In our informational age, statistics and data have been increasingly deployed as architectural strategies to legitimise design activities. The datascapes of MVRDV, for example, analyse the contemporary city in terms of pure information: “a city that knows no given topography, no prescribed ideology, no representation, no context. Only huge, pure data”. The MetaCity/DataTown project was positioned on the threshold between data visualisation and urban planning and attempted to provoke new architectural and urban thinking. The manipulation of data in a spatial manner with the accompanying all-persuasive power of numeracy means statistics has also be found to bolster weak arguments too. Mark Twain’s phrase “Lies, damned lies, and statistics” exposes the interpretative nature of statistics.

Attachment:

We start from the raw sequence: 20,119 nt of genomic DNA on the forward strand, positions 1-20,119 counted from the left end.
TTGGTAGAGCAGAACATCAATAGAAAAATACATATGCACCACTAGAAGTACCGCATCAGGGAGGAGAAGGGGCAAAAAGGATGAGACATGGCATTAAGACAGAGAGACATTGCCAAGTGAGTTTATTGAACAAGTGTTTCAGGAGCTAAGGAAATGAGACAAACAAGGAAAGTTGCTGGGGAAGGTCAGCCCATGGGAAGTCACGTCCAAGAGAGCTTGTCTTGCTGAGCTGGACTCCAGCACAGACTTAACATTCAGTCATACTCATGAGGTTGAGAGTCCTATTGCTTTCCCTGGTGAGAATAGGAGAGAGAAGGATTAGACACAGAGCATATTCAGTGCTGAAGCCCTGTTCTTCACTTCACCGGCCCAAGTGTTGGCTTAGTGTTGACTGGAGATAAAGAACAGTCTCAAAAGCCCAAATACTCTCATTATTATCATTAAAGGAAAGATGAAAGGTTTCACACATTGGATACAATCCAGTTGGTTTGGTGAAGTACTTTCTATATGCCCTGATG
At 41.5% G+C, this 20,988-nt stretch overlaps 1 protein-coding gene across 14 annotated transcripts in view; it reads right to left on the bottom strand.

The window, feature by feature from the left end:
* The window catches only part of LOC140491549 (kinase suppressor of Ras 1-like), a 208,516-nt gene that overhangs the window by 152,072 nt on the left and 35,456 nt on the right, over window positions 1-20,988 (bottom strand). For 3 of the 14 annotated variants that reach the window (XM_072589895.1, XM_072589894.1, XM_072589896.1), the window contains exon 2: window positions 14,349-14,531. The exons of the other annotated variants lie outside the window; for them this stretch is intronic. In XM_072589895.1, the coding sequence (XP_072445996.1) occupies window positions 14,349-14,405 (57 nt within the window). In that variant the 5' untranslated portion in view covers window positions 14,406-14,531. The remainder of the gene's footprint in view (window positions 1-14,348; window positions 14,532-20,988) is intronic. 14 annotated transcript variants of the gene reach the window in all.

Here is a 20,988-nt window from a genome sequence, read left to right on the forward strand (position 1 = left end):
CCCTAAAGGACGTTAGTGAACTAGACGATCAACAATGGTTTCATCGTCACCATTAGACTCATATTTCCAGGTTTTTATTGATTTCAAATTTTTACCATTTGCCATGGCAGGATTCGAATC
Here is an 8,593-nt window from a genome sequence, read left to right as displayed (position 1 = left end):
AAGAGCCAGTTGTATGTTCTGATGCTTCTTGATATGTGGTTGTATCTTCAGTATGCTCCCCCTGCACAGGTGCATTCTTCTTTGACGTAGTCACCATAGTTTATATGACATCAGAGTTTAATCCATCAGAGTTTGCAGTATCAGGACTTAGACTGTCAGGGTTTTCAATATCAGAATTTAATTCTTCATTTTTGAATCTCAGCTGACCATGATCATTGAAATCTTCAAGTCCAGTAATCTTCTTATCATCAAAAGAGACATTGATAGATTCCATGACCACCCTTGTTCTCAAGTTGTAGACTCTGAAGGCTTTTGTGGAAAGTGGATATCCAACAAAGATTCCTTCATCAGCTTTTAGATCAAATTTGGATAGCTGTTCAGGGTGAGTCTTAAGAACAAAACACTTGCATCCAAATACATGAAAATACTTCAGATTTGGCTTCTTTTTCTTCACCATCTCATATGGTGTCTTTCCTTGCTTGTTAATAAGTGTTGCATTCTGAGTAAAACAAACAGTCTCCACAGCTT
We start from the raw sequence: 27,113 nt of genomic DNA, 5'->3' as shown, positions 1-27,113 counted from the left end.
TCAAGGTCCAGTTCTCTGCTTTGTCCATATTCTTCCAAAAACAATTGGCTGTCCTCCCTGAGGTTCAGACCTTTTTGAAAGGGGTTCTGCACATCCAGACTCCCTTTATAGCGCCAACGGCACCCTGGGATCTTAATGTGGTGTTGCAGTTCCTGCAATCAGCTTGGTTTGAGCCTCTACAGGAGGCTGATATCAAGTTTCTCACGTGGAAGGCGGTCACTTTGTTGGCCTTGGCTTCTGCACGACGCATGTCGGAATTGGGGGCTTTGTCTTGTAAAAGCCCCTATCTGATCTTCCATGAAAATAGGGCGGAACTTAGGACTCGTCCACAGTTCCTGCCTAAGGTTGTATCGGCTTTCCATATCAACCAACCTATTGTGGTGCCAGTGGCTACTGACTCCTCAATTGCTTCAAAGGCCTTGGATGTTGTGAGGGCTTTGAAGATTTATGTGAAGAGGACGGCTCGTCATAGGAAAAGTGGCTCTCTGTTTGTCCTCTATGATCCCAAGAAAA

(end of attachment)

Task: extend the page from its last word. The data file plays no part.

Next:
Today SurveyMonkey proclaims itself as the world’s most popular online survey tool yet in its name recognises that in the retrieval of data and information as a means of consultation validation there is an element of monkey business.
1. Roller Crowd
2. Television Crowd
3. Sporthole Atrium
Auditorias, whether theatrical, sporting or acoustic, are typically ‘black box spaces’ removed from the city due to the technical requirements of light and sound. There are however a few examples of the stadia / auditoria with an urban connection. In the football we have Giorgio Gregotti’s San Siro, home of AC and Inter Milan which offers third tier views of the Duomo. Furthermore, Estadio de Braga by Eduardo Souto de Moura… introduces both the city and landscape as part of the sports viewing spectacle. And of course there is OMA’s Casa De Musica which offers a view of Porto as a backdrop to events on the stage.